And as I end every set of challenges by saying in one way or another, never stop short of, back away from, chicken out of, or drift away from where God wants to lead you to in your life with Him!

Flashback Episode: Year of the Cross – Episode 24: With bread and wine, Jesus takes and symbolizes what He has done for us, and what He offers us in replace for our sinful lives. Discover how the Last Supper communion ceremony points us to remember what Jesus has done for us, and what He offers us as a reward for accepting His gift.

Join the discussion on the original episode's page: Click Here.

The Ignorant Farmer: Mark 4:26-29

Focus Passage: Mark 4:26-29 (NIrV)

26 Jesus also said, “Here is what God’s kingdom is like. A farmer scatters seed on the ground. 27 Night and day the seed comes up and grows. It happens whether the farmer sleeps or gets up. He doesn’t know how it happens. 28 All by itself the soil produces grain. First the stalk comes up. Then the head appears. Finally, the full grain appears in the head. 29 Before long the grain ripens. So the farmer cuts it down, because the harvest is ready.”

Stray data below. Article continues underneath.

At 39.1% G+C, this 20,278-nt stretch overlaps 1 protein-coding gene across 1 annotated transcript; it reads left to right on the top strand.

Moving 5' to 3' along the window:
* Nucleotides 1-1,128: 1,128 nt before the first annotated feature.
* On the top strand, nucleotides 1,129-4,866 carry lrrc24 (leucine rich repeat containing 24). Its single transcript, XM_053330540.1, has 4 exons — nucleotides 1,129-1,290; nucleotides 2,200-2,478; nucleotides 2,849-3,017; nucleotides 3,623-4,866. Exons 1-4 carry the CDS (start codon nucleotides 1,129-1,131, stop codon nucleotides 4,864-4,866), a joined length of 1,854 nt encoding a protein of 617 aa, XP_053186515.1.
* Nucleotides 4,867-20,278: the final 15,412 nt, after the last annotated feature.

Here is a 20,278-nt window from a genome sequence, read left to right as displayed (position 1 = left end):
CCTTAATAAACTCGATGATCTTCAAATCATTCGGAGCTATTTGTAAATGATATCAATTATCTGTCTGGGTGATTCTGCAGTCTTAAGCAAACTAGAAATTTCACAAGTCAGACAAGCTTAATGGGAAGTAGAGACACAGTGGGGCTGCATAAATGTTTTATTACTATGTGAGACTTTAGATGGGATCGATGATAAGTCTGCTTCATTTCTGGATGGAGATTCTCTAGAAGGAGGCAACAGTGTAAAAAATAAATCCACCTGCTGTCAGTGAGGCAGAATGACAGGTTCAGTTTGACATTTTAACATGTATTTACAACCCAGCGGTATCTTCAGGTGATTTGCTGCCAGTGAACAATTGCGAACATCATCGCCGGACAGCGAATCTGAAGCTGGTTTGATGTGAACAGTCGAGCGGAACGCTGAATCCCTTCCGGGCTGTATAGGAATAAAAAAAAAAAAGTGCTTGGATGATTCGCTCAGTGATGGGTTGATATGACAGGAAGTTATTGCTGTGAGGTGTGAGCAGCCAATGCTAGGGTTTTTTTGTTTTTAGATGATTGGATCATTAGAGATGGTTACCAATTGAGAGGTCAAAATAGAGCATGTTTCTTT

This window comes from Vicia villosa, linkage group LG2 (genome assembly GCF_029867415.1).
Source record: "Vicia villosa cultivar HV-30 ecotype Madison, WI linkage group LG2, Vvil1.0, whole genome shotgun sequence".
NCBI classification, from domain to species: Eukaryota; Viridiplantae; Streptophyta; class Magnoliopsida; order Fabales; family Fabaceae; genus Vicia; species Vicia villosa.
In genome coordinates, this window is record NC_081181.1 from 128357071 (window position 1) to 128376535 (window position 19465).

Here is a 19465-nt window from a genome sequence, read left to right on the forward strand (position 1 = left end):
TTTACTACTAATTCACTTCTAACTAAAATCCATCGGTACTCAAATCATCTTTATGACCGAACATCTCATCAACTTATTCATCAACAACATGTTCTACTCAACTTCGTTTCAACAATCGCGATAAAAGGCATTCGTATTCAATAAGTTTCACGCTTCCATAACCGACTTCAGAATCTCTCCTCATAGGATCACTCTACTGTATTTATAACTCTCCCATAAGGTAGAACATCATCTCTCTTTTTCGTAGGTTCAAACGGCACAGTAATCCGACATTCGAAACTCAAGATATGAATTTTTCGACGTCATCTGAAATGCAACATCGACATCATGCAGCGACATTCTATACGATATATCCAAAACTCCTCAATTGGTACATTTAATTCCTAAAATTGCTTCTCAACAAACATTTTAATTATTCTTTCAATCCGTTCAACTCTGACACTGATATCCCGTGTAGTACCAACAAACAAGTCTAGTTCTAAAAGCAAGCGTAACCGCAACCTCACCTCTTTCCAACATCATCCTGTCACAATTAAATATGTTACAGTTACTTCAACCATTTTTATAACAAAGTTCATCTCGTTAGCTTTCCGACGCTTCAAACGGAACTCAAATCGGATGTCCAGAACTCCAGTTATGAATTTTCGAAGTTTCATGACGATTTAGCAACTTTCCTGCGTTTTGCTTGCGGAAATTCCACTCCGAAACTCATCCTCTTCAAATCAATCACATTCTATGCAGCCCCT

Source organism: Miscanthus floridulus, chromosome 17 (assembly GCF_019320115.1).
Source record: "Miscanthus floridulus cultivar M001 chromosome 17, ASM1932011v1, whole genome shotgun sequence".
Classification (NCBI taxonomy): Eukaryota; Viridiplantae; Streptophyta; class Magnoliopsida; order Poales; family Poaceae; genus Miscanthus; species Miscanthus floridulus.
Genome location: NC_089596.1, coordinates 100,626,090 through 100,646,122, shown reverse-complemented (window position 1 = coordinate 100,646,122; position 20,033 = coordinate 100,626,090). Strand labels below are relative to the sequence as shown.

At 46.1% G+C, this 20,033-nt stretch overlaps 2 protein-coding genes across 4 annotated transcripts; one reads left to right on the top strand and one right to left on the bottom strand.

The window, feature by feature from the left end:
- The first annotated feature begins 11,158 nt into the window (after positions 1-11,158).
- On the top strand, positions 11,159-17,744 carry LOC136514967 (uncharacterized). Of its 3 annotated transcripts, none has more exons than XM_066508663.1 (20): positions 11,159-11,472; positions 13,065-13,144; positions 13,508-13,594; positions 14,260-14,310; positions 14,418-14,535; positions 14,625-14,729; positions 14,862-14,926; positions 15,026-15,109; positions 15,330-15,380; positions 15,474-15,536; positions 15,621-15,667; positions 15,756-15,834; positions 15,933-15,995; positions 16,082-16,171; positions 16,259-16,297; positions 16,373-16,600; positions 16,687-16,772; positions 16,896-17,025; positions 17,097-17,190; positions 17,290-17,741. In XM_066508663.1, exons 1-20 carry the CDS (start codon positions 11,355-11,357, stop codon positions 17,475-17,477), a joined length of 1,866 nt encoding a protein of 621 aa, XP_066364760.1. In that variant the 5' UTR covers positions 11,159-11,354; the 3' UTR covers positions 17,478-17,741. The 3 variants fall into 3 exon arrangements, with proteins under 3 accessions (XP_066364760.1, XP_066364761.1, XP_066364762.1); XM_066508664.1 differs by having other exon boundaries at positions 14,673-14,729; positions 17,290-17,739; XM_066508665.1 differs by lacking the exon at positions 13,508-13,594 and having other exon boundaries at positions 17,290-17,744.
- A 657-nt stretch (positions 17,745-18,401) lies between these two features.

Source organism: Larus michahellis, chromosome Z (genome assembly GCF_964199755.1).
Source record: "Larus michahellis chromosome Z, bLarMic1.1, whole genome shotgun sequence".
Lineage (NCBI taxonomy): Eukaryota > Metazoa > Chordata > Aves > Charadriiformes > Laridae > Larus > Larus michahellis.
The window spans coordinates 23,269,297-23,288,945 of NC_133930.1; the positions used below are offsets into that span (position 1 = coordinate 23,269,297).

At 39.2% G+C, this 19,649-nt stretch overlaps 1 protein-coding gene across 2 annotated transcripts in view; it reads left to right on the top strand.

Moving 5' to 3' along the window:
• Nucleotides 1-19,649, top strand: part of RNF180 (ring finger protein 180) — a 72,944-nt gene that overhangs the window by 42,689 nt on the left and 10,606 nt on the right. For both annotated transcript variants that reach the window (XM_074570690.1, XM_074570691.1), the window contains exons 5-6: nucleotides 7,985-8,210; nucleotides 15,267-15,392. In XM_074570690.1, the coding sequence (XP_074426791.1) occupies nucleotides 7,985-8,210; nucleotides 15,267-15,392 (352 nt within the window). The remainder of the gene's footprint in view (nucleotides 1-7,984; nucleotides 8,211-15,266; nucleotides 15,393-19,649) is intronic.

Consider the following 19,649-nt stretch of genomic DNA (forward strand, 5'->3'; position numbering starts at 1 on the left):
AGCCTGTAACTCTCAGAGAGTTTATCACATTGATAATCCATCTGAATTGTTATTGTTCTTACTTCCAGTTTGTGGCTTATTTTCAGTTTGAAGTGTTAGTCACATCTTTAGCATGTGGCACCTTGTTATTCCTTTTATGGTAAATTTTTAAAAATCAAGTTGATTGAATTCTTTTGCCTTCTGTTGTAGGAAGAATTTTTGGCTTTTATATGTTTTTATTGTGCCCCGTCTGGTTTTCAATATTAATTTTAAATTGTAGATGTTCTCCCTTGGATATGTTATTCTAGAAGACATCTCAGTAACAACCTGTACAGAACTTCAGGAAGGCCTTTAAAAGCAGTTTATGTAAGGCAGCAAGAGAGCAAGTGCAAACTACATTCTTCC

Read Mark 4:26-29 in context and/or in other translations on BibleGateway.com!

One of the topics Jesus seemed to like using for parables was the topic of farming. In a number of places in the gospels, we can read Jesus using this occupation to help teach the crowds about spiritual truths. In Mark’s gospel, we read a parable about farming that sounds similar to other farming parables, but is also pretty unique.